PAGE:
Yeah. There was also a lot of projects or platform that had this idea of making music adaptable. I remember this startup where they would ask musicians to give the stems from songs they made. And they would create all these different types of remixes for the morning, for the night. And I thought, “This will never work.” Because what artists want their music to be just modified depending on the weather? But in the case of Kanye, it’s different because he’s doing it. So that’s where it’s interesting, because it’s this kind of incremental work.

But, with streaming, the artists are not happy. They’re not making money. I mean, Spotify is still losing millions every year. They’re not making a profit. I don’t even know how it’s possible. Then the platforms that are more music-friendly, like Bandcamp, it’s cool, but you can’t make really a living. Or some do, but it’s very small. It’s a great platform, but it’s not the solution.

Do you ever get burnt out on your own work?

It depends on the project. With this project, there was a bit of that. I’m a huge control freak, so I can’t just give it to someone for mixing. It’s impossible. But this project, because it was quite ambitious and I had a lot of material, I played it to two or three good friends that I trust. They gave me feedback, which I didn’t follow at all. But it’s always good to have feedback, even if you don’t follow it. It’s still in the back of your head and it influences you. Also, because I come from electronic music, mixing, for instance, and writing, producing, is the same thing. I mean, to me, it’s one thing. It’s different when you’re a songwriter with a guitar, and then give it to maybe someone else to produce it.

Was that part of the appeal of electronic music, because you could really just control so much of it?

Yeah. That makes total sense, especially the way I discovered electronic music and how you make it. I come from classical music, when I was studying in that business school, I was practicing my piano, going every day to a room with a piano. But then this guy gave me a synth, and said, “I know you’re playing piano so here’s a synth, I don’t use it.” And I just played a little bit and I realized that I can record all these different instruments in one sequencer. Like, I can be the orchestra myself. It completely blew my mind.

And you were saying, with the new music, how you felt like you returned to some of the earlier approaches you had, or the feeling you had when you were first starting to make music. Was that part of it, too, rediscovering these instruments?

I tend to think classical music brings very specific emotions that I never found in any other type of music. I don’t know if it’s just me or it’s something other people experience, but it’s really very clear for me. It’s like comparing almost two different disciplines. Like comics and novels. I had this teacher who had a very interesting way of telling me how to interpret the music. Because when you do classical music, you read music and you interpret music that hundreds of thousands of people have interpreted before. But he said, “Try to read through the music, through analyzing the changes of chords, of keys, and every detail. What is the story? What does it tell?” You make the story in your head, and that’s how you’re going to be able to interpret the music. It’s not just like playing and following the instructions.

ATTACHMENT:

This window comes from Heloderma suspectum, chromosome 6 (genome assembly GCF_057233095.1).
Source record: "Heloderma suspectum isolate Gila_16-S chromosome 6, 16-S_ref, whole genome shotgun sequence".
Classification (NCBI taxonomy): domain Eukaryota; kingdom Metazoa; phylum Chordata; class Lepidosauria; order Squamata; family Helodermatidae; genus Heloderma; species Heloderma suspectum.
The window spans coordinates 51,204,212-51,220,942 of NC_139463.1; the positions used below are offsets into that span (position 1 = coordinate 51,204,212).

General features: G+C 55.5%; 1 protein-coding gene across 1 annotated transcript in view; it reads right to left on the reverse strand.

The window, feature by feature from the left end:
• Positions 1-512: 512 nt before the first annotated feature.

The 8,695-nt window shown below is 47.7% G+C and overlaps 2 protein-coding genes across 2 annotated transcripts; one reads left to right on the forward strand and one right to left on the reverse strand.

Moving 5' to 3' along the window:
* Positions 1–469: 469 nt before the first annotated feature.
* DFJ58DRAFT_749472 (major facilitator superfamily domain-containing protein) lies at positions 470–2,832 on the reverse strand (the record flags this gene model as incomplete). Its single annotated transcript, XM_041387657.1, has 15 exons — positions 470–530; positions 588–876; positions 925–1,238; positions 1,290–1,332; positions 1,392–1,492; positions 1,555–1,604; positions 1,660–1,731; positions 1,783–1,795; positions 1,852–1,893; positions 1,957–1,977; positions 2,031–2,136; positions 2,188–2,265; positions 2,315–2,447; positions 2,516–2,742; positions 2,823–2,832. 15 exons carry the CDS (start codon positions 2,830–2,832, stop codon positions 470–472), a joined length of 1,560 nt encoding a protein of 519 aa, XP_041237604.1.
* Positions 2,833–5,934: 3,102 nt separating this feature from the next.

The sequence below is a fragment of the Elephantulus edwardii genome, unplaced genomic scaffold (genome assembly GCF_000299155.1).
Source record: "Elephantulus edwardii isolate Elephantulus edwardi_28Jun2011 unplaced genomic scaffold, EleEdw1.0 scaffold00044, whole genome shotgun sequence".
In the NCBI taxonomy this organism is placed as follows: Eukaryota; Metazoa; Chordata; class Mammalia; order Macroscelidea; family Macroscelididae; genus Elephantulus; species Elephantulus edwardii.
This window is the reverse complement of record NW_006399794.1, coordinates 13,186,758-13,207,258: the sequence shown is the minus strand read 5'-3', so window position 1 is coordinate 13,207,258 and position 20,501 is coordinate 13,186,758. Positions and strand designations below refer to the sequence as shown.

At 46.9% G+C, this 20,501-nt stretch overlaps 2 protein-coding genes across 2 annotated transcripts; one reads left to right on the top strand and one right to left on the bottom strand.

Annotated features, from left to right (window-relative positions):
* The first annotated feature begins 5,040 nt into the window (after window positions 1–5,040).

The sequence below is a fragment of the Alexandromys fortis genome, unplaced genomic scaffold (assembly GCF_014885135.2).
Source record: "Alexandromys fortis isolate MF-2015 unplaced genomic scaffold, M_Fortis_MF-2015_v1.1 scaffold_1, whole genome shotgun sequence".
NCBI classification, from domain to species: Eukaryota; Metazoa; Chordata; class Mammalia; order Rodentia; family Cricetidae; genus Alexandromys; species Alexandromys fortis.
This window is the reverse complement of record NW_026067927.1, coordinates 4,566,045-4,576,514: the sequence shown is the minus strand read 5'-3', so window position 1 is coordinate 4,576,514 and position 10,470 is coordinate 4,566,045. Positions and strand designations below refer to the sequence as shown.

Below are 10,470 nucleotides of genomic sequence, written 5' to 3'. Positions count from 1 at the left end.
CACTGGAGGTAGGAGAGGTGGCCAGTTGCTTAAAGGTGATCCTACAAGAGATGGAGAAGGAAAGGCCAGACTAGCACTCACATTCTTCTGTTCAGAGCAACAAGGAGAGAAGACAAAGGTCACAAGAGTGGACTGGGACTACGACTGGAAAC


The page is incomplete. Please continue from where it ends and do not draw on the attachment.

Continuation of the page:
I think that’s something that was really helpful in creating music later, because I tend to construct it like a story, very often. I mean, I was frustrated when I started that every time I would have a review it would be like, “cinematic music,” or something like that. But at the same time I understand that. There’s something constructed a bit like that.

There are voices and vocals in your work, which brings a level of analog humanness to it.

Yeah, it started pretty early. On the first record I made, there was two tracks with vocals. Very transformed vocals. It’s also from music I liked back then—like I was obsessed with Charivari and all this kind of music from Detroit, and electro. And I like weird lyrics. When there’s always like a double meaning. I’m completely obsessed with the idea of the song, the perfect song. Like something that just crosses any cultural barrier, and you just hear it and you’re taken by it.

Have you written the perfect song yet? Or you’re still trying to do it?

No. I gave up. Actually, this new record is really not song-based. I tend to sometimes think, “Okay, I’m going to try to make the best songs I can.” But then it’s, ah, it’s hopeless. I’m never going to be The Beatles, or Johnny Cash. So I go back to making more abstract stuff.

There’s this idea, you know, when you’re young, where you think, “I’m going to write the great American novel,” or “I’m going to write the great French-language novel.” And there’s a point where you realize, “Ok, maybe I’m not going to do that,” but you keep going. What is it that keeps you going? Why do you keep making stuff?

It’s the process. I just can’t not make music. And also…What you say is interesting, because I’ve been thinking about that. This idea of doing modest art Everybody is brought up with the idea that you need to make great art. But most of the things that I listen to and I really love is very modest art. Like, even if you think of library music, it’s not made to be art. It’s made to be used for commercials. But there’s so much love in the craft that it becomes amazing. And it’s very modest. I think this struggle is a good thing to go back to, and retreat from. It makes you progress. Even if you’re not going to make the greatest record or write the greatest novel, the process of doing it helps you progress.

Joakim Recommends:

Philippe Descola - Beyond Nature & Culture (book)

Emanuele Coccia - The Life Of Plants (book)

Bernie Krause interviewed by Hans Ulrich Obrist

Chris Watson on Apple Music or Spotify

Melvin Sheldrake - The Entangled Life (book)


This content originally appeared on The Creative Independent and was authored by Brandon Stosuy.